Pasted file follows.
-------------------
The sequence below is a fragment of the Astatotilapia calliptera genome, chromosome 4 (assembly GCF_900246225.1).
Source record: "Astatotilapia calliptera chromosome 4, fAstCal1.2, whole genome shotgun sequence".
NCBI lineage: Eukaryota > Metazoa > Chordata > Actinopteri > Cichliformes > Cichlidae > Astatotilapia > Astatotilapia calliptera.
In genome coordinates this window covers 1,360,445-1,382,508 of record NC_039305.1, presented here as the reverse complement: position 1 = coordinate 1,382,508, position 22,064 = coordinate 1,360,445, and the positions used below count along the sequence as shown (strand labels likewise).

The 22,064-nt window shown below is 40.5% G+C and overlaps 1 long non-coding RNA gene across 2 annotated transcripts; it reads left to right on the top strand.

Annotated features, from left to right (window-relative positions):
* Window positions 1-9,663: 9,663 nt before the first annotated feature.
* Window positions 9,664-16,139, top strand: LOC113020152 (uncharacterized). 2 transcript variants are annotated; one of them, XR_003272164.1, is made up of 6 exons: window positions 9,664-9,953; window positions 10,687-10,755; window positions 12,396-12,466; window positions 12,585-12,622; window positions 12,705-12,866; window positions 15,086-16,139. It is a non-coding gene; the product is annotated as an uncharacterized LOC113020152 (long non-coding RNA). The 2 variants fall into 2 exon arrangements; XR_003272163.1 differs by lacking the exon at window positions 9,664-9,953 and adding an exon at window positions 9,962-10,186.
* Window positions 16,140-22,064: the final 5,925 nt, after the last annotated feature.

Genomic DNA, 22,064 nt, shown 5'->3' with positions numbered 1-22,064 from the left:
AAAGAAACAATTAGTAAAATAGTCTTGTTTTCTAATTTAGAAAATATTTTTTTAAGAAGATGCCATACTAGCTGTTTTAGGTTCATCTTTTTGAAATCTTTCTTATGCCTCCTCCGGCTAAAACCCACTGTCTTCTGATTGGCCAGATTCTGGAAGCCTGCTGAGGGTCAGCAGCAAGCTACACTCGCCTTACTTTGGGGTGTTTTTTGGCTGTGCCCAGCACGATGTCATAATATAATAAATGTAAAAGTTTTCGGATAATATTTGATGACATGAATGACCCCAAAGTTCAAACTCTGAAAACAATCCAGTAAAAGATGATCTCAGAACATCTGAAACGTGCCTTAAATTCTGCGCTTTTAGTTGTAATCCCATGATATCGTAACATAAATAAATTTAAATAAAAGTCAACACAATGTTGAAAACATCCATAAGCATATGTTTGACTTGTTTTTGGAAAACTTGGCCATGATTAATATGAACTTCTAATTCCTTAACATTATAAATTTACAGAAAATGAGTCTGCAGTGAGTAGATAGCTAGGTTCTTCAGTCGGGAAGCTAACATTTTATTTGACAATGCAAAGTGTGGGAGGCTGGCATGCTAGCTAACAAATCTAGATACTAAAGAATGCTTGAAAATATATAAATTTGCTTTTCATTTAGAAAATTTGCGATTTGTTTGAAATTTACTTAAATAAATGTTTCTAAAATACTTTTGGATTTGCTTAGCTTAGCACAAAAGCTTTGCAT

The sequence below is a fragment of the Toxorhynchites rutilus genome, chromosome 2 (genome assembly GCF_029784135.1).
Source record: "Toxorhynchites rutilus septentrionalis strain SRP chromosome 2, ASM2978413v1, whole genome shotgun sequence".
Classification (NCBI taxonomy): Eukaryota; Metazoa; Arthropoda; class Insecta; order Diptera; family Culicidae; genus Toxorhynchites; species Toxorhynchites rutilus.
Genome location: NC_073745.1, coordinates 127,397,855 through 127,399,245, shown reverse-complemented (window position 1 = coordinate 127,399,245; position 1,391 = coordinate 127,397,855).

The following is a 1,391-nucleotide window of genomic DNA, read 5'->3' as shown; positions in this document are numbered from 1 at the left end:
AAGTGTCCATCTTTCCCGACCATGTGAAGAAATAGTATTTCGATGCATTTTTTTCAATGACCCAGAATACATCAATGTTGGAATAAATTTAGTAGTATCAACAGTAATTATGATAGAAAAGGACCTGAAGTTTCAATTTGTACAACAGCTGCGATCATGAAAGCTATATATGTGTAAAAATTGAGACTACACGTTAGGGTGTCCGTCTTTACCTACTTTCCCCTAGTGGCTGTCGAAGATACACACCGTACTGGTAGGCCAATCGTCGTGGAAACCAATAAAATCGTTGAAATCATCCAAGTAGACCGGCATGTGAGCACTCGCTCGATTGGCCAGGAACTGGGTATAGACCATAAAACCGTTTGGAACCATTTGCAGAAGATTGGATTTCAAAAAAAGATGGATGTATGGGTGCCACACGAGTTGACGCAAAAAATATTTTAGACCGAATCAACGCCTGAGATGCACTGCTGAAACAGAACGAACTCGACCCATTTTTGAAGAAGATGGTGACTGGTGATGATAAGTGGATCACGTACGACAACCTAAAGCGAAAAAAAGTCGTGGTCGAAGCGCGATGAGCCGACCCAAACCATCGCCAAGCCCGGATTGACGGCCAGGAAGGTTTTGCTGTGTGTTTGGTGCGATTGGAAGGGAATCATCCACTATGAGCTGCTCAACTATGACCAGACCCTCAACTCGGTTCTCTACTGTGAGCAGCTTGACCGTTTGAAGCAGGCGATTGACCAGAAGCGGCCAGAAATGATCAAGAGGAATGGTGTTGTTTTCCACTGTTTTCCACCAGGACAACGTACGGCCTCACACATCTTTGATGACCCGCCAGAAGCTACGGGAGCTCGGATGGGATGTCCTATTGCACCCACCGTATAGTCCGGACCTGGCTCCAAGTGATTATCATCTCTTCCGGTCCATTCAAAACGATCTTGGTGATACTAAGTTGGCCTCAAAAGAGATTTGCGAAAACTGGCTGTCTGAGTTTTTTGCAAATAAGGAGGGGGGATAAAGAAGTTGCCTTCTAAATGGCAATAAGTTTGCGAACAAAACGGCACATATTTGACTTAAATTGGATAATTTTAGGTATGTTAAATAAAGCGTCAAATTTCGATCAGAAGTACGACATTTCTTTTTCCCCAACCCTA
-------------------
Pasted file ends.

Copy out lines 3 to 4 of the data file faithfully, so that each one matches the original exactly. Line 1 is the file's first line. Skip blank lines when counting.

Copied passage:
NCBI lineage: Eukaryota > Metazoa > Chordata > Actinopteri > Cichliformes > Cichlidae > Astatotilapia > Astatotilapia calliptera.
In genome coordinates this window covers 1,360,445-1,382,508 of record NC_039305.1, presented here as the reverse complement: position 1 = coordinate 1,382,508, position 22,064 = coordinate 1,360,445, and the positions used below count along the sequence as shown (strand labels likewise).